Using only the right-endpoint of the subinterval, the left-endpoint approximation of $\displaystyle \int_{x_i}^{x_i+h} x^k \, dx$ is

$(x_i+h)^k h = x_i^k h + k x_i^{k-1} h^2 + O(h^3)$.

Subtracting, the error in this approximation will be equal to

$\displaystyle x_i^k h + k x_i^{k-1} h^2 - x_i^k h - \frac{k}{2} x_i^{k-1} h^2 + O(h^3) = \displaystyle \frac{k}{2} x_i^{k-1} h^2 + O(h^3)$

Repeating the logic from the previous post in this series, this local error on $[x_i, x_i+h]$, which is proportional to $O(h^2)$, generates a total error on $[a,b]$ that is proportional to $h$. That is, the right-endpoint rule has an error that is approximately linear in $h$, confirming the numerical observation that we made earlier in this series.

# Engaging students: Finding the area of regular polygons

In my capstone class for future secondary math teachers, I ask my students to come up with ideas for engaging their students with different topics in the secondary mathematics curriculum. In other words, the point of the assignment was not to devise a full-blown lesson plan on this topic. Instead, I asked my students to think about three different ways of getting their students interested in the topic in the first place.

I plan to share some of the best of these ideas on this blog (after asking my students’ permission, of course).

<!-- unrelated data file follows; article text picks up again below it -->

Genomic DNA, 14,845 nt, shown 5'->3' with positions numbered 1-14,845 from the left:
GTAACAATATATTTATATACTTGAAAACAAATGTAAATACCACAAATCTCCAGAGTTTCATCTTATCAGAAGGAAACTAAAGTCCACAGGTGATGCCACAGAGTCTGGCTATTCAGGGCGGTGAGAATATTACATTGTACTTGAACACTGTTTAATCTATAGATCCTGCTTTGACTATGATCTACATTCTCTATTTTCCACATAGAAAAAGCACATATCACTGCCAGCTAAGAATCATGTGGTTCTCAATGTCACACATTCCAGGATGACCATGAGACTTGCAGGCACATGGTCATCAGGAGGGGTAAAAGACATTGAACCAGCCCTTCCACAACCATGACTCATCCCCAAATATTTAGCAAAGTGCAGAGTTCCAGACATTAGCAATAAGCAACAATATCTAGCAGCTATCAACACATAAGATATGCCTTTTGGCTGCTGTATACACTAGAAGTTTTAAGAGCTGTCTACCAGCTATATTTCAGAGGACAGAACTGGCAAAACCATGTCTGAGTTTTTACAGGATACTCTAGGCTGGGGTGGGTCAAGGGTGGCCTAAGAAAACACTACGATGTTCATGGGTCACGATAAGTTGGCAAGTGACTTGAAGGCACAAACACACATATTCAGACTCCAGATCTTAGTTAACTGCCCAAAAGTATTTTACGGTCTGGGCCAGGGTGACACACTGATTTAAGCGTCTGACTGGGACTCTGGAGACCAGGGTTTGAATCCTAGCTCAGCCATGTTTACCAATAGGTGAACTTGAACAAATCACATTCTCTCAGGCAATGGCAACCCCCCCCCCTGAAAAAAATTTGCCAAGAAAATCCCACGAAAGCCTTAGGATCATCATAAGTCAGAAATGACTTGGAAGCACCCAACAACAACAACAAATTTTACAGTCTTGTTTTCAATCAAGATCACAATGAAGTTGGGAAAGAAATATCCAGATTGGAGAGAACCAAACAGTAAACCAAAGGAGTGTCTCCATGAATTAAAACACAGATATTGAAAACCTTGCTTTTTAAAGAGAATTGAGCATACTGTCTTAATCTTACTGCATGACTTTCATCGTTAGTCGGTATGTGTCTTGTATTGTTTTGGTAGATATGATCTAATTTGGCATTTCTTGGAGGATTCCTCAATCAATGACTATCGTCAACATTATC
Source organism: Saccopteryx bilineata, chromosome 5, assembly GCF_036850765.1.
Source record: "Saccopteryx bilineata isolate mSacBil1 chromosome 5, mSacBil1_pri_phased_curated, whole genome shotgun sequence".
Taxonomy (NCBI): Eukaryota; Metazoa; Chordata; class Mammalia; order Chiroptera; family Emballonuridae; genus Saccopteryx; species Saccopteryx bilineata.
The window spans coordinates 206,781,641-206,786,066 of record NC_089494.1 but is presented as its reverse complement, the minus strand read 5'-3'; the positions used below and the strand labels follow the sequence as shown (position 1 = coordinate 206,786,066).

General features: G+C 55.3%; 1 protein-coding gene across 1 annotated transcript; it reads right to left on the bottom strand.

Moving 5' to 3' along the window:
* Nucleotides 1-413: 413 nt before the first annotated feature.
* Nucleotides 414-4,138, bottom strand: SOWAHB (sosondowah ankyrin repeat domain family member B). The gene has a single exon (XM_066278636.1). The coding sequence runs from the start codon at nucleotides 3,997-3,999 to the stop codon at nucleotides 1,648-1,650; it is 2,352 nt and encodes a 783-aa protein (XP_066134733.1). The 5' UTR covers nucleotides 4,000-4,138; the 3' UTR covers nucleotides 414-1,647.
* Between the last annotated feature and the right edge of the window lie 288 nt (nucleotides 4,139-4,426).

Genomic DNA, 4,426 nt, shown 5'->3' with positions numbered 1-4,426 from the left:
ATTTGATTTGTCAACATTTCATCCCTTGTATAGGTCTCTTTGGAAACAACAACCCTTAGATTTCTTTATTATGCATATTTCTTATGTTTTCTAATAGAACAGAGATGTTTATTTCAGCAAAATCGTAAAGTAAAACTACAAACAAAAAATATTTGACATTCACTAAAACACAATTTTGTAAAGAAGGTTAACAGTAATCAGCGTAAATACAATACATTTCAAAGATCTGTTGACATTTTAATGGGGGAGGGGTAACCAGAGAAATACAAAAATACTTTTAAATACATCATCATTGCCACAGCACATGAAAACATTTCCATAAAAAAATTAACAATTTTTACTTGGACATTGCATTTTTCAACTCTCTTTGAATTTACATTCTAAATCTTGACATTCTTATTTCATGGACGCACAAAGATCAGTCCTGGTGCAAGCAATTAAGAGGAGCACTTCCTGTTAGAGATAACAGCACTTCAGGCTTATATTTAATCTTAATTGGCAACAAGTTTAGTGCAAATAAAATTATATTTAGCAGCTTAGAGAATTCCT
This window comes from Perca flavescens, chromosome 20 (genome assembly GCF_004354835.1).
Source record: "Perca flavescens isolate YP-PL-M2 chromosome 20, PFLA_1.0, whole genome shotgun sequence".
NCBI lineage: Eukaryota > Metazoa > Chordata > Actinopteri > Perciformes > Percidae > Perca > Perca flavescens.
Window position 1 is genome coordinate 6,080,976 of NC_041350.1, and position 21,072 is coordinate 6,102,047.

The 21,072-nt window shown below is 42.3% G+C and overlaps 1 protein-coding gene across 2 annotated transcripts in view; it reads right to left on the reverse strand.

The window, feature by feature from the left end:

This student submission comes from my former student Conner Dunn. His topic, from Geometry: finding the area of regular polygons.

How can technology be used to effectively engage students with this topic? Note:  It’s not enough to say “such-and-such is a great website”; you need to explain in some detail why it’s a great website.

A good way to get students into the concept and see it’s real life use is to be given a realistic problem. The natural world doesn’t typically give you perfectly regular polygons, but we certainly like making them ourselves. Better yet, we can make regular polygons of a certain area knowing the methodology behind computing their areas. Using GeoGebra, I can challenge students to construct a regular polygon of an exact area using what they know about the use of equilateral triangles to compute area.